UN dealing with 'worst money disaster' in practically a decade, warns employees may go unpaid in November


UN Secretary General Antonio Guterres addresses the United Nations General Assembly at UN headquarters on September 24, 2019 in New York City.

Drew Angerer | Getty Images News | Getty Images

The United Nations (UN) is facing its “worst cash crisis” in nearly a decade because almost one-third of its member states have not paid their annual dues, according to Secretary-General Antonio Guterres.

Speaking in front of the UN’s budget-setting Fifth Committee on Tuesday, Guterres said the situation was so desperate that last month’s General Assembly in New York was only possible because of emergency spending cuts made earlier in the year.

“The organization is facing a severe financial crisis,” Guterres said.

“To be more specific, a severe liquidity crisis. The equation is simple: without cash, the budget cannot be properly implemented.”

UN spokesperson Stephane Dujarric said in a statement published Tuesday that, by the end of September, member states had paid only 70% of the total assessment for the regular budget.

That compares with 78% at the same time of year in 2018.

The UN said that while 129 member states had paid their dues for the organization’s 2019 budget by Tuesday — the most recent being war-torn Syria — 64 others were still required to pay “urgently and in full.”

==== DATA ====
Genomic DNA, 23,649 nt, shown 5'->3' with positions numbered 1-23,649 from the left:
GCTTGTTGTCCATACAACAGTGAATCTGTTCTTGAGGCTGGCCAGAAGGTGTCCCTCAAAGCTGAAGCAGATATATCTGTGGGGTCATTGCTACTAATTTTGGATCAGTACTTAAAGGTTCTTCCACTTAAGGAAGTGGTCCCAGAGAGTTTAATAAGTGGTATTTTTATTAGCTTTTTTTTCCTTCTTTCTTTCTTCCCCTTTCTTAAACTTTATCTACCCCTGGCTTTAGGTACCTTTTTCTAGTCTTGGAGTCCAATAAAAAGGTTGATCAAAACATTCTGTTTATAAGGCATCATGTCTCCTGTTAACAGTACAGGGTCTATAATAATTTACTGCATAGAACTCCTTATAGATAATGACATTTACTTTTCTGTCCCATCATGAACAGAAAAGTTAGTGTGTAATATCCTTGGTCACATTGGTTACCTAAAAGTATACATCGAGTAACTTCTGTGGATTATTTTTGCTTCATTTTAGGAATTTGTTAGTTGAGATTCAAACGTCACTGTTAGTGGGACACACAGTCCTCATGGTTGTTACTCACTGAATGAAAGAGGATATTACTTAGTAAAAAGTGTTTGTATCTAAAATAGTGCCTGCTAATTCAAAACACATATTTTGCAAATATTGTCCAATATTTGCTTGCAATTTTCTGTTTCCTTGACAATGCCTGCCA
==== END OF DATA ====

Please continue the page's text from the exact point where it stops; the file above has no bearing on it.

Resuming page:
It said there is an outstanding amount of $1.3 billion for the year.

‘Record-level shortage of cash’

Guterres said the organization was so cash-strapped that it had been forced to borrow reserves set aside for UN Peacekeeping Operations in order to meet expenditure needs in recent months.

In doing so, Guterres said the UN risks “exhausting the closed peacekeeping cash reserves and entering November without enough cash to cover payrolls.”

The U.S., which is the largest contributor to the UN, still owes $381 million for prior regular budgets and as much as $674 million for the 2019 regular budget, Reuters reported, citing confirmation from the U.S. mission to the UN.

Washington typically pays its dues in the fall.

President Donald Trump has previously said the world’s largest economy is shouldering too much of the burden when it comes to the cost of the world body. The U.S. president has also called for reforms of the UN.

Some of the other countries that have reportedly failed to pay their annual dues to the UN include, Brazil, Iran, Israel, Mexico, Saudi Arabia, South Korea and Uruguay.

The secretary-general said Tuesday that last week he had been “forced to introduce extraordinary measures to cope with the record-level shortage of cash.”

“Vacant posts cannot be filled, travel will be limited to essential travel only, meetings may have to be canceled or deferred.”

Guterres also warned that the situation would not only impact operations in the main hubs of New York, Geneva, Vienna and Nairobi, but also regional commissions.



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